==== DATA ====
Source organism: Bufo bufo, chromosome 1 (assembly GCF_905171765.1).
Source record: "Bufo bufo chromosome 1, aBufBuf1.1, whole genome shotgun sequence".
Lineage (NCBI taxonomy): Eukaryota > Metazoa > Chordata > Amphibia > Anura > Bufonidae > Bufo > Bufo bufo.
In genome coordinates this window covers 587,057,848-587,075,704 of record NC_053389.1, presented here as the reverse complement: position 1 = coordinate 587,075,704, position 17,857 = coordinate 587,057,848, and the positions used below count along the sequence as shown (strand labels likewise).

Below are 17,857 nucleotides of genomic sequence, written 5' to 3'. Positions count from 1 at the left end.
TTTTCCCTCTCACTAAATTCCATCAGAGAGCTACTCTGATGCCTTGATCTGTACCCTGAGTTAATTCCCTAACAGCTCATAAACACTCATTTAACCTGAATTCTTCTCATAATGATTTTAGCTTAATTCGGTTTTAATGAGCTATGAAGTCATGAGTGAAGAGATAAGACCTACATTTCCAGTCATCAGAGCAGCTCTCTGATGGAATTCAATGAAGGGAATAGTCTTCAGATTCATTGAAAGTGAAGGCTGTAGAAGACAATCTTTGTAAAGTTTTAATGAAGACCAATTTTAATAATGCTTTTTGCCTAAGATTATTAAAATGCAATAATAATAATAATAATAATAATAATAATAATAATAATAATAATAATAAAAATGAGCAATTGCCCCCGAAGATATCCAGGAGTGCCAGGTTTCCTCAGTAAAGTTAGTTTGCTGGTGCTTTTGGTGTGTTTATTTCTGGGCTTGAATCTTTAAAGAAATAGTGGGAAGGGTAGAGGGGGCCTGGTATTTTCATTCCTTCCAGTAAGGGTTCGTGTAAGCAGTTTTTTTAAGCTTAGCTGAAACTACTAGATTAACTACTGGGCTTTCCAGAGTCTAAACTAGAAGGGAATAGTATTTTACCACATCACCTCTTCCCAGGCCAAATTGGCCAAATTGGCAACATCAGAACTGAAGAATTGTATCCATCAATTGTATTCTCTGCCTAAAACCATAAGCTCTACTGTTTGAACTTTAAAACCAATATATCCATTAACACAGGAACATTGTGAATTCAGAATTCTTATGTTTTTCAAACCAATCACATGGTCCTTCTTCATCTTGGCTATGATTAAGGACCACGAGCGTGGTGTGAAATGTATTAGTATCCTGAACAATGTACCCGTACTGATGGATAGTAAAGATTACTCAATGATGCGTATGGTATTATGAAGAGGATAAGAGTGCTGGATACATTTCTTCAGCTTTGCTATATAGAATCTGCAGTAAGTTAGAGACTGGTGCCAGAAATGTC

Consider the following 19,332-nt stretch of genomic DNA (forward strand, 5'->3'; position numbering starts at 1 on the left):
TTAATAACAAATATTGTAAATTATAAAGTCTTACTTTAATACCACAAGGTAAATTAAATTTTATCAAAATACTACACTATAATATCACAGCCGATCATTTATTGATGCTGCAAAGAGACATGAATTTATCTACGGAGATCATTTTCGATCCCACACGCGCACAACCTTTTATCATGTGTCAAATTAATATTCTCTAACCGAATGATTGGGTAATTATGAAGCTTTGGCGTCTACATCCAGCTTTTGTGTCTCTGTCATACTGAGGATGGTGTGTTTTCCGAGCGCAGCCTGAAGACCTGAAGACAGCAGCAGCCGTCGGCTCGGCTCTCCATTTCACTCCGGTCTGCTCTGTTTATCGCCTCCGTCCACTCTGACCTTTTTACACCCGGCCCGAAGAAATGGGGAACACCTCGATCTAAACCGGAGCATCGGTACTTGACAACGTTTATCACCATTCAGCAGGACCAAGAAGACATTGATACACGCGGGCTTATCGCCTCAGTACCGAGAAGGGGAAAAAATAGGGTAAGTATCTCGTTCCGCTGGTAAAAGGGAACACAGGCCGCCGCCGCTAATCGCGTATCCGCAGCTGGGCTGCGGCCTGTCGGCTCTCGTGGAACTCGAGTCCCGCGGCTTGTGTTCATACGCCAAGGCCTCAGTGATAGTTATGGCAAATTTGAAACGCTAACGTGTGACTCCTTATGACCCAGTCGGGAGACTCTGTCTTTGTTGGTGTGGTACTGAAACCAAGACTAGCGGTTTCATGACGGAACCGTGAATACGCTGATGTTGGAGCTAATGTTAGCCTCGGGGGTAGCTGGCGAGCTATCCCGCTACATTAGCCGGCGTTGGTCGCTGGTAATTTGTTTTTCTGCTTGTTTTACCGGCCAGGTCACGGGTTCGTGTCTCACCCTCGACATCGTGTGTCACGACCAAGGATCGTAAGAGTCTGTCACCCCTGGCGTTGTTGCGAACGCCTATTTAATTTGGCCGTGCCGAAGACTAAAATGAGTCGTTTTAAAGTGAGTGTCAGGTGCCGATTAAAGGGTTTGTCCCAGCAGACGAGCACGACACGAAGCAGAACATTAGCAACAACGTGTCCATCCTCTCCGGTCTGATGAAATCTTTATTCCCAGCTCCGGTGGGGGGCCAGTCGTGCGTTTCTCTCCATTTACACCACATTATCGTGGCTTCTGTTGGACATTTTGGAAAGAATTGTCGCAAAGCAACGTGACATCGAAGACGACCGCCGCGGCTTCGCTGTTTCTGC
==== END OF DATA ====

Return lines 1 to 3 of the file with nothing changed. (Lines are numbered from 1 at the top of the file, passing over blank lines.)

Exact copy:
Source organism: Bufo bufo, chromosome 1 (assembly GCF_905171765.1).
Source record: "Bufo bufo chromosome 1, aBufBuf1.1, whole genome shotgun sequence".
Lineage (NCBI taxonomy): Eukaryota > Metazoa > Chordata > Amphibia > Anura > Bufonidae > Bufo > Bufo bufo.